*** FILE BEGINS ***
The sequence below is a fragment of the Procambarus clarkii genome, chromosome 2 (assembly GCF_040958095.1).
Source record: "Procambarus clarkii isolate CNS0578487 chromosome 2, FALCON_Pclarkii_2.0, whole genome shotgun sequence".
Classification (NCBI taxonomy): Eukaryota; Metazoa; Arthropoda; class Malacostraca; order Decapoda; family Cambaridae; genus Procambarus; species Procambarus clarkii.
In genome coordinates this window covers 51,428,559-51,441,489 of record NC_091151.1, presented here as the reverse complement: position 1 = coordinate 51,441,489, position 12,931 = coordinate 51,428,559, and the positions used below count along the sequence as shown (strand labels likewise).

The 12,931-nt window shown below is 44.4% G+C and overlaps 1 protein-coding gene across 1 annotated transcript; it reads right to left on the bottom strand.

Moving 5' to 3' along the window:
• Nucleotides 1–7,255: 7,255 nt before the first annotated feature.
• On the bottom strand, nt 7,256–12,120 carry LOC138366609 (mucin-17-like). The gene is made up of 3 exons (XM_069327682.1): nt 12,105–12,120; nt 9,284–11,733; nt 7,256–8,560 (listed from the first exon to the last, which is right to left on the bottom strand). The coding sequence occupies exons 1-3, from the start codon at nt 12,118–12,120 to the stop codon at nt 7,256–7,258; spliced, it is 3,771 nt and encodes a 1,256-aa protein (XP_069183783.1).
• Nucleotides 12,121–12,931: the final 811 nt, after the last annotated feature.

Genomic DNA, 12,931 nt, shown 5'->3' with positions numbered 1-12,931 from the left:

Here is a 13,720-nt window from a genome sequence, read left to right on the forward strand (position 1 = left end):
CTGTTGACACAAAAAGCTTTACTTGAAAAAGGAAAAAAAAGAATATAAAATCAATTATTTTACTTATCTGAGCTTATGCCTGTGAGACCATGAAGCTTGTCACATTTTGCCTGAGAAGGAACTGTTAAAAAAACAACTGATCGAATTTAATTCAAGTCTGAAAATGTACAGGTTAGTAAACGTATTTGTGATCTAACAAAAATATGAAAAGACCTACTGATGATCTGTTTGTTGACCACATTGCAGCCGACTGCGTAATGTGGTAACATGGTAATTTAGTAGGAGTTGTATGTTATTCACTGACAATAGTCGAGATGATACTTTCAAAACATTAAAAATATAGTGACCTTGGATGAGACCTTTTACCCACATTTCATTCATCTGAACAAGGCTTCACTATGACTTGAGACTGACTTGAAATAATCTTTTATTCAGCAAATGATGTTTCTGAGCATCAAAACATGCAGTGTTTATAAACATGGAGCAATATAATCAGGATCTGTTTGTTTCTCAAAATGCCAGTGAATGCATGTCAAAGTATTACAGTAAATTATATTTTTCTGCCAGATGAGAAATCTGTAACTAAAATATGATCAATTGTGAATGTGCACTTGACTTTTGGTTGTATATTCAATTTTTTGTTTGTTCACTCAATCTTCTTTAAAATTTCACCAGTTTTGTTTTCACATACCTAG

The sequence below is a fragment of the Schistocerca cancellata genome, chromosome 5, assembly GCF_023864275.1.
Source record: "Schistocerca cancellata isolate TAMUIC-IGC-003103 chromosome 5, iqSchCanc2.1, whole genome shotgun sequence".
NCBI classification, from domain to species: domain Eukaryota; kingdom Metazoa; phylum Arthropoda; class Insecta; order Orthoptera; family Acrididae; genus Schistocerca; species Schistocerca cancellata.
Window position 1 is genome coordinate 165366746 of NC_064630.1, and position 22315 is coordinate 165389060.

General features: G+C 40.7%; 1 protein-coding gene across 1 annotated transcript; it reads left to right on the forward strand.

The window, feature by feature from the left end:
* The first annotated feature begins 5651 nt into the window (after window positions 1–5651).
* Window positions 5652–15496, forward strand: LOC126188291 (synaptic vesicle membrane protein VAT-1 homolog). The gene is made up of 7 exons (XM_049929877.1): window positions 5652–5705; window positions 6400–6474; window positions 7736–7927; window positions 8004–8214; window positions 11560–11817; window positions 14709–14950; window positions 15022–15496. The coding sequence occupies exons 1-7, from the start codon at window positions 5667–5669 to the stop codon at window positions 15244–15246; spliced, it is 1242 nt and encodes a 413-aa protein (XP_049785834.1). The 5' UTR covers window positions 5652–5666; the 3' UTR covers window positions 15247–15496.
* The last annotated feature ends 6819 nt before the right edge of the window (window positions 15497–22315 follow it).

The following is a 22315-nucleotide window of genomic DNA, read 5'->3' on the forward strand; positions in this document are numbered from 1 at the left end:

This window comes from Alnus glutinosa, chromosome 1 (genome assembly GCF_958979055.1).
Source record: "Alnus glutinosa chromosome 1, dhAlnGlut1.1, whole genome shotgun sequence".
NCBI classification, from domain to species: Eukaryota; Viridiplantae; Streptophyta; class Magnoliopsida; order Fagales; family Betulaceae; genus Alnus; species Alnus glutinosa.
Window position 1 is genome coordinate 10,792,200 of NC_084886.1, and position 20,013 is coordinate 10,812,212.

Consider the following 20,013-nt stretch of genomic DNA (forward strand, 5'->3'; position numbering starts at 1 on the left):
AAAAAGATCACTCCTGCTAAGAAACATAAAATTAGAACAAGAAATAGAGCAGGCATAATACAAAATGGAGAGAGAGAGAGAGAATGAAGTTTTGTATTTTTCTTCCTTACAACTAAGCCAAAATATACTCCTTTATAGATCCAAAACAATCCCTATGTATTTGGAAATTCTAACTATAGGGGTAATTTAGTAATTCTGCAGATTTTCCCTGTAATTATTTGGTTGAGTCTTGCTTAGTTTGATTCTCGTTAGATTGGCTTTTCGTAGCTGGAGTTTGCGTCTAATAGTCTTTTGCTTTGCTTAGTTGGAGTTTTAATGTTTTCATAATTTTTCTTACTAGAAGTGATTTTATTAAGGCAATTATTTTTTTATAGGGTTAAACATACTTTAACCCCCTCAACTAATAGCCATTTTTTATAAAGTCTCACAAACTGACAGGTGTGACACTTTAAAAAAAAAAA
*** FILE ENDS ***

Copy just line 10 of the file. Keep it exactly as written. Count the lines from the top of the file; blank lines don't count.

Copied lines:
Genomic DNA, 12,931 nt, shown 5'->3' with positions numbered 1-12,931 from the left: